And so, what we see so often, we see managers, they want to have this ability, and they rate themselves really highly of being able to identify really great talent. But almost universally, we, as humans, are not great in an interview setting through behavioral style and interview questions in rating that talent, because you're evaluating two different things. Now, if your job is somehow to respond to pop quiz style questions, then maybe it worked out really well.


    But what we intend and have been advocating for, is to use skill-based hiring. So, helping managers to look at, "Okay, what are the core skills in the role that I'm hiring for?" And helping employees to highlight those core skills. And so, easy examples of this are to have a portfolio, to have candidates demonstrate their work, or to highlight past projects in more detail, and ask specific questions surrounding what activities they engage on, in those projects. This gives us a much better idea of what that person has done, what they can do, and what skills they're actually going to bring to the teams.


    What we find so often is, and everyone's guilty of this. I, myself, am guilty of this as a hiring manager. We look to build rapport in an interview, and that rapport is often irrelevant to, again, how that person's going to perform in the job. So, if we focus instead on looking at skills, on looking at how people can perform, and really asking questions only surrounding those skills, we get much better matching for the teams that we're trying to hire them, too.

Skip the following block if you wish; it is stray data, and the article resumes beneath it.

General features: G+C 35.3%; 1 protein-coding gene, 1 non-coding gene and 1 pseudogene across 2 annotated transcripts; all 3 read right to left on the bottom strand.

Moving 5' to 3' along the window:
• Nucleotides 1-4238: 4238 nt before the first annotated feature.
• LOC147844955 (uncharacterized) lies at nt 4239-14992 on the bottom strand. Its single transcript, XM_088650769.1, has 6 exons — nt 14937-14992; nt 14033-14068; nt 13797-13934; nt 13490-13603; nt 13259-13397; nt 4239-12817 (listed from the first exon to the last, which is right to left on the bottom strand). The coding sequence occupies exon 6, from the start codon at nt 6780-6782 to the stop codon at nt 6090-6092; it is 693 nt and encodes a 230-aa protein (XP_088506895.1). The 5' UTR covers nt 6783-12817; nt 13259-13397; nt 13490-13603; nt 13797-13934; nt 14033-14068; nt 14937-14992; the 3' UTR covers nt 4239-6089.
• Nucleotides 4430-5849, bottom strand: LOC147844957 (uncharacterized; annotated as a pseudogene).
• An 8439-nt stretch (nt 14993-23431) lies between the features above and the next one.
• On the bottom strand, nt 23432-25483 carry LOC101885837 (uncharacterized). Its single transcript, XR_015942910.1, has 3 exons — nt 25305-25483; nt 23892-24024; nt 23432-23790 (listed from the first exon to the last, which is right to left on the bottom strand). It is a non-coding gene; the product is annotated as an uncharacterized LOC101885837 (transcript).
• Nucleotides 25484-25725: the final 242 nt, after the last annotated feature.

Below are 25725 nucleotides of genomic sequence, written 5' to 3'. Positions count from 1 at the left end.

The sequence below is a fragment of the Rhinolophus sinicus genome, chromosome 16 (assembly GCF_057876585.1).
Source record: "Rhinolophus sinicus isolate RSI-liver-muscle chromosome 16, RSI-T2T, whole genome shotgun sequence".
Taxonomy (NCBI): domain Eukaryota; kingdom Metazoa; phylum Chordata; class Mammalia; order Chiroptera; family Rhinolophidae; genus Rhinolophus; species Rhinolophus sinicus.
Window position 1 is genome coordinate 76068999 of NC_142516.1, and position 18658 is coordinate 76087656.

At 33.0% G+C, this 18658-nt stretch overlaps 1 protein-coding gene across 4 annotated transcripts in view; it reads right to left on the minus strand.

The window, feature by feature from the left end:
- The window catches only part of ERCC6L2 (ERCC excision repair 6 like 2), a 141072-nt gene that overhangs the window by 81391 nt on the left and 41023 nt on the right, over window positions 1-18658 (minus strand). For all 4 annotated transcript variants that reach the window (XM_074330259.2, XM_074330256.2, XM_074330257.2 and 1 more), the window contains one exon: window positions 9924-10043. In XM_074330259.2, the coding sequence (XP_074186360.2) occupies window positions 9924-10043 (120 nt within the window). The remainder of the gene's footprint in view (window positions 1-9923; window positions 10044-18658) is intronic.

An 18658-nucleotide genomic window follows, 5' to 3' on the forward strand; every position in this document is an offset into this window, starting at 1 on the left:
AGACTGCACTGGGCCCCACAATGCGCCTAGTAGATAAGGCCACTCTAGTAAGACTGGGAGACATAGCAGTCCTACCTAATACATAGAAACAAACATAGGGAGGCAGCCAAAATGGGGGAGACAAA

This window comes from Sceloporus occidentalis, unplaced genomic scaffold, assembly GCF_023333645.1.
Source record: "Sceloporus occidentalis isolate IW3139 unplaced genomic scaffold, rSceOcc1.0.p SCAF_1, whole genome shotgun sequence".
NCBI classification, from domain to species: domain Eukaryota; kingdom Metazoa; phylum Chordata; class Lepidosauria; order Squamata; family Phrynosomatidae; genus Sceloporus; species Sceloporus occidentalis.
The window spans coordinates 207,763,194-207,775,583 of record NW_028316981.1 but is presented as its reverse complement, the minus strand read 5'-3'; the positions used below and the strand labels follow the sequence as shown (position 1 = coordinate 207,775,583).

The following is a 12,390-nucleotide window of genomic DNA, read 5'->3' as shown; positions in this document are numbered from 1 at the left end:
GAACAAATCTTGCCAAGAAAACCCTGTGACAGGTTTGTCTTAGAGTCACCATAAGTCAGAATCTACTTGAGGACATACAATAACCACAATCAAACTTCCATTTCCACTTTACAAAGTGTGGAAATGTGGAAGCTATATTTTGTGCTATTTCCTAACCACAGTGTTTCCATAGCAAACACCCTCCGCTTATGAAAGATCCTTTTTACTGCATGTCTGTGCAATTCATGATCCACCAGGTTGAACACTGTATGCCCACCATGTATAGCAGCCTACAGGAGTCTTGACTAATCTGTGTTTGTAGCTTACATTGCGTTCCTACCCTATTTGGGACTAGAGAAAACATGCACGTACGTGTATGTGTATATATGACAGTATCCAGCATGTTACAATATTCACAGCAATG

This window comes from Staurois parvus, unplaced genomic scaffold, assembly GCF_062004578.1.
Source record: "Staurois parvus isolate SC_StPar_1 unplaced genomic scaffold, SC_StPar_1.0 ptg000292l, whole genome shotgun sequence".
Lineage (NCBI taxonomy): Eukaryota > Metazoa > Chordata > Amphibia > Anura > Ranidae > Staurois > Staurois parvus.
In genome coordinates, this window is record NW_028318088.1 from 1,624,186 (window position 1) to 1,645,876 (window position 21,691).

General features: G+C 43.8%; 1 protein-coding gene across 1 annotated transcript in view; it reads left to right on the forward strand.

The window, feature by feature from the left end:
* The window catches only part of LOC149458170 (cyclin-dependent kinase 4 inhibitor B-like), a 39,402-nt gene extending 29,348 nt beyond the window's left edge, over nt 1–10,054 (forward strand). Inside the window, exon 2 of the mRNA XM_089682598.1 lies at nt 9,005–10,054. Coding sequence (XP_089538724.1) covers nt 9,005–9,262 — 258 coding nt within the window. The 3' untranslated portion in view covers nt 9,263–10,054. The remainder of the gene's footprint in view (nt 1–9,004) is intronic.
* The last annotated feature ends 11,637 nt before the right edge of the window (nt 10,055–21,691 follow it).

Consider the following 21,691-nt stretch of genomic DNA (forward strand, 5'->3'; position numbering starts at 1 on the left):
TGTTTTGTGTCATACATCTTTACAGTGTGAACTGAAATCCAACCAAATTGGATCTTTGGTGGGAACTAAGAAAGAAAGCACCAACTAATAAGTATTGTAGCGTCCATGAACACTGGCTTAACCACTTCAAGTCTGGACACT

David Yozzi (25:17):

    Interesting. Love that. Dan, would you add anything to that?

    Dan Harris (25:19):

    I think that's a really good summary. I do want to come back to this career progression point, because if you look at the end-to-end life cycle of an employee, we often focus on the recruitment phase, which is important. But the disproportionate disadvantage that happens to neurodivergent folk, happens through performance management. That's the reality. The majority of people who self-disclose at work, pretty late in their kind of life cycle at that employer, they disclose that performance management when they are being performance management out of the business. So, that's our critical failure, isn't it? Is that, why are we finding out about people being neurodivergent when we're talking about challenges they've had or performance issues? Why aren't we finding out when they come into the business or prior to coming into the business, and allow them to answer that question?